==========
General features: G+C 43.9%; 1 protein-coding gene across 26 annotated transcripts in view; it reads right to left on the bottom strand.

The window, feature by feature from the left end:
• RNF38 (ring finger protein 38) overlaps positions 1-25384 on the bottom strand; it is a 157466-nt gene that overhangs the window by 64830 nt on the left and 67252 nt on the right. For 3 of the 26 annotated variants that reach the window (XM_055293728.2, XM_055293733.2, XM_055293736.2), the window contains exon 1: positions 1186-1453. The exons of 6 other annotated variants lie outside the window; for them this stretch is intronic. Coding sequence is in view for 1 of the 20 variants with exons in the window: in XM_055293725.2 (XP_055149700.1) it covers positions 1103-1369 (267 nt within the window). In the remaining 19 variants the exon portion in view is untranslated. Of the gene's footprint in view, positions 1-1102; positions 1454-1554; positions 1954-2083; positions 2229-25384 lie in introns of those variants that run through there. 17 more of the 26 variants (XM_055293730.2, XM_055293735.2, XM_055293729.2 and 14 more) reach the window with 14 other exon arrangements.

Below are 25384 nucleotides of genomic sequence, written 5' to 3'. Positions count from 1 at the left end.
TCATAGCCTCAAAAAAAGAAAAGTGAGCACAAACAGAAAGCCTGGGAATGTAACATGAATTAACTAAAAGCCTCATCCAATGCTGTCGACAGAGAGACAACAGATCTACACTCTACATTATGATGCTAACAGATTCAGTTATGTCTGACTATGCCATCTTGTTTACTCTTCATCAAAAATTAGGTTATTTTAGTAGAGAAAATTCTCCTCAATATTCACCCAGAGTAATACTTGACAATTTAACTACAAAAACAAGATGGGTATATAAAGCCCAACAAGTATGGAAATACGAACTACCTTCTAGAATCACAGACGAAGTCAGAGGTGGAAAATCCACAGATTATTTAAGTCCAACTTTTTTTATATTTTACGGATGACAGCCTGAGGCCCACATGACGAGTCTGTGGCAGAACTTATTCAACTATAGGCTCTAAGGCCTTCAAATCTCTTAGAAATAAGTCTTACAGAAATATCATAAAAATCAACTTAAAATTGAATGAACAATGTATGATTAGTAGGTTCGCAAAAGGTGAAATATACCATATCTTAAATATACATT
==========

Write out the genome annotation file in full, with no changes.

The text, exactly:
General features: G+C 43.9%; 1 protein-coding gene across 26 annotated transcripts in view; it reads right to left on the bottom strand.

The window, feature by feature from the left end:
• RNF38 (ring finger protein 38) overlaps positions 1-25384 on the bottom strand; it is a 157466-nt gene that overhangs the window by 64830 nt on the left and 67252 nt on the right. For 3 of the 26 annotated variants that reach the window (XM_055293728.2, XM_055293733.2, XM_055293736.2), the window contains exon 1: positions 1186-1453. The exons of 6 other annotated variants lie outside the window; for them this stretch is intronic. Coding sequence is in view for 1 of the 20 variants with exons in the window: in XM_055293725.2 (XP_055149700.1) it covers positions 1103-1369 (267 nt within the window). In the remaining 19 variants the exon portion in view is untranslated. Of the gene's footprint in view, positions 1-1102; positions 1454-1554; positions 1954-2083; positions 2229-25384 lie in introns of those variants that run through there. 17 more of the 26 variants (XM_055293730.2, XM_055293735.2, XM_055293729.2 and 14 more) reach the window with 14 other exon arrangements.

Below are 25384 nucleotides of genomic sequence, written 5' to 3'. Positions count from 1 at the left end.
TCATAGCCTCAAAAAAAGAAAAGTGAGCACAAACAGAAAGCCTGGGAATGTAACATGAATTAACTAAAAGCCTCATCCAATGCTGTCGACAGAGAGACAACAGATCTACACTCTACATTATGATGCTAACAGATTCAGTTATGTCTGACTATGCCATCTTGTTTACTCTTCATCAAAAATTAGGTTATTTTAGTAGAGAAAATTCTCCTCAATATTCACCCAGAGTAATACTTGACAATTTAACTACAAAAACAAGATGGGTATATAAAGCCCAACAAGTATGGAAATACGAACTACCTTCTAGAATCACAGACGAAGTCAGAGGTGGAAAATCCACAGATTATTTAAGTCCAACTTTTTTTATATTTTACGGATGACAGCCTGAGGCCCACATGACGAGTCTGTGGCAGAACTTATTCAACTATAGGCTCTAAGGCCTTCAAATCTCTTAGAAATAAGTCTTACAGAAATATCATAAAAATCAACTTAAAATTGAATGAACAATGTATGATTAGTAGGTTCGCAAAAGGTGAAATATACCATATCTTAAATATACATT